Disability workers, unions and advocacy groups are raising the alarm over the likelihood that less experienced, less qualified staff, and even dodgy operators could pour into the sector under the National Disability Insurance Scheme, the Brisbane Times reports.
As concerns mount over the implementation of the Labor-initiated scheme under a Coalition government, many of those in the disability field say they are being told the only way services can be provided on budget is by cutting staff costs, including training and supervision.
The Health and Community Services Union says many of its members working in disability have already been told by providers that they are under extreme pressure to cut costs to meet the NDIS’ strict pricing. They argue this is fuelling a growing casualisation of the disability workforce and cutbacks to supervision and training.
HACSU state secretary Lloyd Williams said it beggared belief that the $22 billion NDIS was driving cuts to supervision and training for those working with vulnerable people, who were potential targets of mistreatment and abuse.
“We’ve been warning about this since 2012. We’ve had a Royal Commission into children in care … a Federal Senate inquiry into abuse in disability and they’re all saying the same thing, that this workforce needs more supervision, more scrutiny. The risks of less supervision are obvious and they are enormous.”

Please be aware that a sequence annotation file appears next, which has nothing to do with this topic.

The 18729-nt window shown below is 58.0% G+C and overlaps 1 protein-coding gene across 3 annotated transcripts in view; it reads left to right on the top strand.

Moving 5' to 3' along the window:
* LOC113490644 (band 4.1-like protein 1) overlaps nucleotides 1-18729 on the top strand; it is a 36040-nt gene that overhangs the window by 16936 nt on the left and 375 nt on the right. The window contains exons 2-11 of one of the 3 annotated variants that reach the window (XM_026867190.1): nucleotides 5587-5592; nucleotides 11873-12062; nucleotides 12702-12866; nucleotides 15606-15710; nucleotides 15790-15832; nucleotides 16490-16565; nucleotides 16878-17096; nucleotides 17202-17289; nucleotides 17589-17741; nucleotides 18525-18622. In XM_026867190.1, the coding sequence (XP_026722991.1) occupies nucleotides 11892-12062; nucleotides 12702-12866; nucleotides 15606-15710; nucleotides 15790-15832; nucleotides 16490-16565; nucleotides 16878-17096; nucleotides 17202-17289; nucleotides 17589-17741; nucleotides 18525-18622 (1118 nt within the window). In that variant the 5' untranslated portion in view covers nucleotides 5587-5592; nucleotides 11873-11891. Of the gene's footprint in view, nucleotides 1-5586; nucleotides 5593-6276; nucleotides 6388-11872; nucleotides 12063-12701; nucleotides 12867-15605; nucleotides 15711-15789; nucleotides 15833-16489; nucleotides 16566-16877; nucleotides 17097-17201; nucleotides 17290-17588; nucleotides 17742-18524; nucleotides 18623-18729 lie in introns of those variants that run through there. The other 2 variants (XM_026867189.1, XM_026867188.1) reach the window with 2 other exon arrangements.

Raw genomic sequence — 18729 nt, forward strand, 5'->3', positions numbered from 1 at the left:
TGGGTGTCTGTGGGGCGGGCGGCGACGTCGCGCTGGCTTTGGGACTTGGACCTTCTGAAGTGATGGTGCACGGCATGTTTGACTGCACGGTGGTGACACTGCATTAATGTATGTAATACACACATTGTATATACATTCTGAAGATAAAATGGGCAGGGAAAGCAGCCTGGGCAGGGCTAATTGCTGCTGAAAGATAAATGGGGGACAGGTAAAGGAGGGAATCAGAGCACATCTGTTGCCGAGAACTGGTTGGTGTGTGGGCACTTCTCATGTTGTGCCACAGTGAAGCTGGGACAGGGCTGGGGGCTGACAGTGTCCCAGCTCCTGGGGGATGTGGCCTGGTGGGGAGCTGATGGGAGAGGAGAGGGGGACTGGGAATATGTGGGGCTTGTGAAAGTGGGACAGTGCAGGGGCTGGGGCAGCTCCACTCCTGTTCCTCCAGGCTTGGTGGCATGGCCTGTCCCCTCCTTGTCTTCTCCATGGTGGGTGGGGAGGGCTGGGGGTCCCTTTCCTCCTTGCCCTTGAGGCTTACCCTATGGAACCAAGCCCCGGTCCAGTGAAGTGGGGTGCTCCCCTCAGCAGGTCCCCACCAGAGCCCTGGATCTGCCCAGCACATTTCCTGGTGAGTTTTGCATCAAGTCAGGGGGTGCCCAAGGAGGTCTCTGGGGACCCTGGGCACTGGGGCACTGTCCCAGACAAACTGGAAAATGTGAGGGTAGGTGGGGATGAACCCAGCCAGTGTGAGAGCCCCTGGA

Unions and disability advocates have long been critical of the NDIS’s framework for quality and safeguards, arguing the scheme should not have begun rolling out without tough minimum standards for workers, with strict national requirements for registration, accreditation and minimum qualifications.
Two parent disability support groups have told Fairfax Media that they are concerned that the influx of new providers in the sector, under the NDIS, could mean many less qualified, less experienced people are setting themselves up as disability workers.
Warning: watch out for dodgy operators in NDIS (Brisbane Times)